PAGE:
When the cable industry looks to innovate and develop new ways to boost speeds of Internet service, turning to NASA may sound farfetched. But with home Internet speeds having increased more than 1,500 percent over the past decade, rocket science is helping to take speeds even higher.
A world-changing product of American ingenuity, the Internet is a transformational technology that does not stand still. Broadband Internet networks offer ultrafast connections that provide instantaneous access to a wealth of information and robust online services. Private companies have invested $1.2 trillion to build and maintain broadband networks since the mid-1990’s and the rate of investment shows no sign of slowing.
Over the past decade, Internet speeds in U.S have consistently climbed. At the beginning of the 21st century, Internet speeds in the U.S. were in the single megabits per second (Mbps) range which was more than adequate for most home needs in the pre- YouTube, Pandora and Netflix eras. But today, speeds are reaching over 500 Mbps and 85 percent of the U.S. has access to networks capable of 100 Mbps or higher.
Faster Internet networks have transformed daily routines including how people communicate, learn, shop and travel. Speedy transactions have enabled companies like Amazon and eBay to establish America as the world’s e-commerce leader. And the Internet has become a 21st Century entertainment platform that delivers nearly unlimited amounts of TV, movies, music and games.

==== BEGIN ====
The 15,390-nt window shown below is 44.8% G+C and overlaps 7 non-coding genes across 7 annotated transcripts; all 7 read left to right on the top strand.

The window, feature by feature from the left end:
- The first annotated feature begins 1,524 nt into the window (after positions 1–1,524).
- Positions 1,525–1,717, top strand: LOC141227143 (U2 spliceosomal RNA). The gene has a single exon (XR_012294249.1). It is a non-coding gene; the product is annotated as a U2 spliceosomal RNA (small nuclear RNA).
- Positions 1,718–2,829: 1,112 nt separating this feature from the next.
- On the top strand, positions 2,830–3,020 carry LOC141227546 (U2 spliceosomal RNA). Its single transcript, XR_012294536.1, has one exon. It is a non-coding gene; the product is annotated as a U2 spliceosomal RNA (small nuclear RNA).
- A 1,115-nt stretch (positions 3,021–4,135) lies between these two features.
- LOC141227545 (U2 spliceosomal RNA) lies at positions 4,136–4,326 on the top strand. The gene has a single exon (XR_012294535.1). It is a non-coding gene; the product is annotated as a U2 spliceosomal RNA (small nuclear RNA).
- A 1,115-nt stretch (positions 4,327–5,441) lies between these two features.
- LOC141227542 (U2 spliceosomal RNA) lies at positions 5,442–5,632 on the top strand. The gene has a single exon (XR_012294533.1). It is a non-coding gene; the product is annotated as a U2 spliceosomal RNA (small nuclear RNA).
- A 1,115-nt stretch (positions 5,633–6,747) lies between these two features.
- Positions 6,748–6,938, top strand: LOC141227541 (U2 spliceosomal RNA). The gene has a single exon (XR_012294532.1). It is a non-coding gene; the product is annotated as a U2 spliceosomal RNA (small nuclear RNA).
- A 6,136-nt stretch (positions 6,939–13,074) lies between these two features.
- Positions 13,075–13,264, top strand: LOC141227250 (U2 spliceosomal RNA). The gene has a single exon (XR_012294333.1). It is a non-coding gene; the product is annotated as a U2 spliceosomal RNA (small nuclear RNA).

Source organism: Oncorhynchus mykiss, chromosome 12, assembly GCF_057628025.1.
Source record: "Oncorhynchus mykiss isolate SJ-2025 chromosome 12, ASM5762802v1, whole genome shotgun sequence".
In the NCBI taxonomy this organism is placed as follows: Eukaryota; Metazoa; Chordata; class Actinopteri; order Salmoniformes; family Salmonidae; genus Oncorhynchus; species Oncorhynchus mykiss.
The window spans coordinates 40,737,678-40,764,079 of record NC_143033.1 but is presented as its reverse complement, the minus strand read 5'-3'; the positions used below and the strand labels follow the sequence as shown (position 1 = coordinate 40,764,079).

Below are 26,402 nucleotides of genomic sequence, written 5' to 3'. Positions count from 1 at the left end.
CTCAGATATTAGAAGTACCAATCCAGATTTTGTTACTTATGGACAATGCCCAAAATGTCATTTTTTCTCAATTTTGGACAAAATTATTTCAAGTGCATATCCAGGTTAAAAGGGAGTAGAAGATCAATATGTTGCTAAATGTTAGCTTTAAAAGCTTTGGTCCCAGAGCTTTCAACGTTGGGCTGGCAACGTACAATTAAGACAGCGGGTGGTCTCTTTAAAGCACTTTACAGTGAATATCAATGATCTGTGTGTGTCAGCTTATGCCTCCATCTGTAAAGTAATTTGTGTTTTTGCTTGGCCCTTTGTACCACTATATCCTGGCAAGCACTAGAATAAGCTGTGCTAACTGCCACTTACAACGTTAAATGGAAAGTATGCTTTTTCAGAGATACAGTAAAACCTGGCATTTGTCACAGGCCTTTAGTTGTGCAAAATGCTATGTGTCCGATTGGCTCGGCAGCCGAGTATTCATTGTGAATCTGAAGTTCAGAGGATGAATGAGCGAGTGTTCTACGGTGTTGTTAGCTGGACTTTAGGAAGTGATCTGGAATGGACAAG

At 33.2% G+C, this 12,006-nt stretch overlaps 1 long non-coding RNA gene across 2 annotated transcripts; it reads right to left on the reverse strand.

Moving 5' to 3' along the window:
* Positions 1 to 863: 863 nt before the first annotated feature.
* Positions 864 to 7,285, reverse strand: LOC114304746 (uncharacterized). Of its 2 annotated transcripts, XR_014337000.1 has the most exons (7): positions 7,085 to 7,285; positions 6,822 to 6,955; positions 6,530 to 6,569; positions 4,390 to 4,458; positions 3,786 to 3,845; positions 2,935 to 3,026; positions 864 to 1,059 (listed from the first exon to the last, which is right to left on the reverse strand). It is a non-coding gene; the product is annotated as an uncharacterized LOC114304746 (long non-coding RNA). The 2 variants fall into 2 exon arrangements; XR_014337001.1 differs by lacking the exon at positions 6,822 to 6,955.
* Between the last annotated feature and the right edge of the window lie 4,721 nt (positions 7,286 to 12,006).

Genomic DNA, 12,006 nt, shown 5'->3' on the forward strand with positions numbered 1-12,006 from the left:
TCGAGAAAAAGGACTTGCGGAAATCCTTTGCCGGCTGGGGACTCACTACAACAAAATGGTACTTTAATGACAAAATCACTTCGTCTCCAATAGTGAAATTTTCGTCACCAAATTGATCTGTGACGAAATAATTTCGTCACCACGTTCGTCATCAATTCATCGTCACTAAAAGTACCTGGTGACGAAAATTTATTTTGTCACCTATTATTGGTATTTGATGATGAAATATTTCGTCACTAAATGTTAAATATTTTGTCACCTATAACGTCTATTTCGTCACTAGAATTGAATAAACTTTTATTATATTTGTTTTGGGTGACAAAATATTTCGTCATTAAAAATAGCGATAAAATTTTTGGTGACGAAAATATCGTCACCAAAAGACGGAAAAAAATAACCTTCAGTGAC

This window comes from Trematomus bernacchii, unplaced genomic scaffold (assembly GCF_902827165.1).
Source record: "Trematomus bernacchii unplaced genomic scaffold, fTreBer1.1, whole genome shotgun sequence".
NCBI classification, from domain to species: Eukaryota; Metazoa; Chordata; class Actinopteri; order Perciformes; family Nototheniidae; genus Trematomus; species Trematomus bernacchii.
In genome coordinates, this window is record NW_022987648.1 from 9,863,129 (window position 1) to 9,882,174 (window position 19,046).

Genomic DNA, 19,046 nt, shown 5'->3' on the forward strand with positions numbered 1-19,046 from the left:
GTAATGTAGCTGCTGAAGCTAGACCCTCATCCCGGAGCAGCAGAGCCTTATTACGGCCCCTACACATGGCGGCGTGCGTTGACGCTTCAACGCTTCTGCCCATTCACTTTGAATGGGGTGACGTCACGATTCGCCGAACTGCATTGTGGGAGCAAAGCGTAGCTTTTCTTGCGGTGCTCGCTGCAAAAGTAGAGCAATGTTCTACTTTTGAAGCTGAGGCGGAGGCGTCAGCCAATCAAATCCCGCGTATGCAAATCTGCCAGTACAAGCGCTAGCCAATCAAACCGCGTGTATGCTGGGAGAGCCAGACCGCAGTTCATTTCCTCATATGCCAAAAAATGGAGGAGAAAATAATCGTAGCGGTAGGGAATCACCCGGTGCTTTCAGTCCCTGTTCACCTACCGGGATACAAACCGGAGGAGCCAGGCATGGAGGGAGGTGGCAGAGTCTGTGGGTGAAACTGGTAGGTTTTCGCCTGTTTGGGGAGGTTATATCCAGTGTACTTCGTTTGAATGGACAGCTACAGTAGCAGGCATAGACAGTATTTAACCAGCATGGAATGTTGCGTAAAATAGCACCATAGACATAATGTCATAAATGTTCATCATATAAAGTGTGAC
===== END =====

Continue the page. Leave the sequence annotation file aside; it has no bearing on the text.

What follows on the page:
To keep this momentum going and prepare for an even faster future, the cable industry is turning to a new technology that NASA has used for space missions. While there’s a lot of math and physics behind this revolutionary technology, the bottom line is that broadband networks will be able to deliver more capacity more efficiently. For consumers, this translates into multi-gigabit speeds that make today’s lightning fast offerings seem pedestrian by comparison.
If the past is a prologue to the future, Internet speeds are ready for takeoff.
Click on the infographic to see real-world comparisons of how the Internet in the U.S. has sped up.